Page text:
IRIS Movie of the Day
At least once a week a movie of the Sun taken by NASA's Interface Region Imaging Spectrograph (IRIS) is posted by one of the scientists operating the instrument.
Up and down
Credit: IRIS, LMSAL/NASA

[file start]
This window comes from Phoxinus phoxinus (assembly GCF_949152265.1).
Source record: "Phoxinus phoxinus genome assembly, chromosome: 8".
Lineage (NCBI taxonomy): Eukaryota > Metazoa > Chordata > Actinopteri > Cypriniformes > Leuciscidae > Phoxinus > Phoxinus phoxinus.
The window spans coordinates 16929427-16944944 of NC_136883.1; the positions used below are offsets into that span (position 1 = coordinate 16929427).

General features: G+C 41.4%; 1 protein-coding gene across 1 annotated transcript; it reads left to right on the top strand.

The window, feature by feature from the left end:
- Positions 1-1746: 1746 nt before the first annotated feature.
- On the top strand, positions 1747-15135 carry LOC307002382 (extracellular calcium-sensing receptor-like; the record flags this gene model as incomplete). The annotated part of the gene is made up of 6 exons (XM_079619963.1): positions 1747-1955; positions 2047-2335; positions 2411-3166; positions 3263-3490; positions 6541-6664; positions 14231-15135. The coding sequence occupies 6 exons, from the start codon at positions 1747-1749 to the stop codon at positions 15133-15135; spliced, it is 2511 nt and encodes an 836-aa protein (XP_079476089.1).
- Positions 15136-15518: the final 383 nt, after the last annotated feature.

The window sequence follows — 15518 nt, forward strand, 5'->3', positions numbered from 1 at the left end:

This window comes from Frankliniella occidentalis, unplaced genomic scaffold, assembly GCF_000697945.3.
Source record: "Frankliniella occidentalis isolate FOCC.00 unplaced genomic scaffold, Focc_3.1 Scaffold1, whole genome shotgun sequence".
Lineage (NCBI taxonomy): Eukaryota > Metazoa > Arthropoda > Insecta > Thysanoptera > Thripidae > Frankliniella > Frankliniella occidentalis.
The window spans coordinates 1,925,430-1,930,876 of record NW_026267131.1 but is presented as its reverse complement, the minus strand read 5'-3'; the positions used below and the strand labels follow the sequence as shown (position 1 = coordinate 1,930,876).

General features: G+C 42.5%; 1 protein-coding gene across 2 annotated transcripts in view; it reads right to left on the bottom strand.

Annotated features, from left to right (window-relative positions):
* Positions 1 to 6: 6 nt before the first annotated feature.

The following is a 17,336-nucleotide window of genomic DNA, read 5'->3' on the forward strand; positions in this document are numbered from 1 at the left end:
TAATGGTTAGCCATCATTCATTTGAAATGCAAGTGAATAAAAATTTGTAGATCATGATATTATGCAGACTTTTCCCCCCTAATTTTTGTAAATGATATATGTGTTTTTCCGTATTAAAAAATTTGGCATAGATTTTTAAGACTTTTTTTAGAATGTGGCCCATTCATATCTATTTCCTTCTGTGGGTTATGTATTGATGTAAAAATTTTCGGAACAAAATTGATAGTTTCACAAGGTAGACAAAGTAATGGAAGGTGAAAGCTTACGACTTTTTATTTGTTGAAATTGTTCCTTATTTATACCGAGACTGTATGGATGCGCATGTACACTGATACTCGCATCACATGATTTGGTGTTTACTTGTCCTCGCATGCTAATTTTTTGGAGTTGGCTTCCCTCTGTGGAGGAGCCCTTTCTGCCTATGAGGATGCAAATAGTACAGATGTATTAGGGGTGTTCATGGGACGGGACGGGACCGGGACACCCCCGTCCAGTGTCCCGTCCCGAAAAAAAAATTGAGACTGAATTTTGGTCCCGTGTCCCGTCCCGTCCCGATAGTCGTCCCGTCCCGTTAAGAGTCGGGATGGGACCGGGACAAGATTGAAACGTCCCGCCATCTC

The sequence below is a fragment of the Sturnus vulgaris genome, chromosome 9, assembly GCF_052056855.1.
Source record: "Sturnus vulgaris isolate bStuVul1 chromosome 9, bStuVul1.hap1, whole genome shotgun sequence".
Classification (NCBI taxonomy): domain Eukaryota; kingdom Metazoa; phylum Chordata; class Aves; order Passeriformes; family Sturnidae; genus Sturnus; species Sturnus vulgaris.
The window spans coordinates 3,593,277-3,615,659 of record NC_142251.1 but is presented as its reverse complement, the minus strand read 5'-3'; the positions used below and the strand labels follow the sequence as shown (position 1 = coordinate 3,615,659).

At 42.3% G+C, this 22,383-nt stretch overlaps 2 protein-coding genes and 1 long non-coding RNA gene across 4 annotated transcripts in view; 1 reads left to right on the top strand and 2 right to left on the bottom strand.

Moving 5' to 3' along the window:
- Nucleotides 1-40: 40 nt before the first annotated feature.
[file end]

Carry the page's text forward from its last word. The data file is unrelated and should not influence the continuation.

The Sun's magnetic field drives much of the activity in the solar atmosphere that IRIS observes. In this example we see cold plasma that is expelled violently. Studying this type activity is important for understanding the role of the magnetic field in releasing energy in the solar atmosphere. The expulsion of cool plasma is part of a so-called spray surge. It is most likely driven by a process called magnetic reconnection. Magnetic reconnection is a change in the magnetic field configuration that can lead to strong acceleration of plasma as well as heating of plasma. After the plasma is expelled, it slides back downward along the magnetic field. Above these surges, most likely due to sporadic heating due to these violent processes, coronal rain is forming. Coronal rain is formed as a result of a rapid cooling of million degree plasma that falls back to the Sun, again, following the magnetic field lines.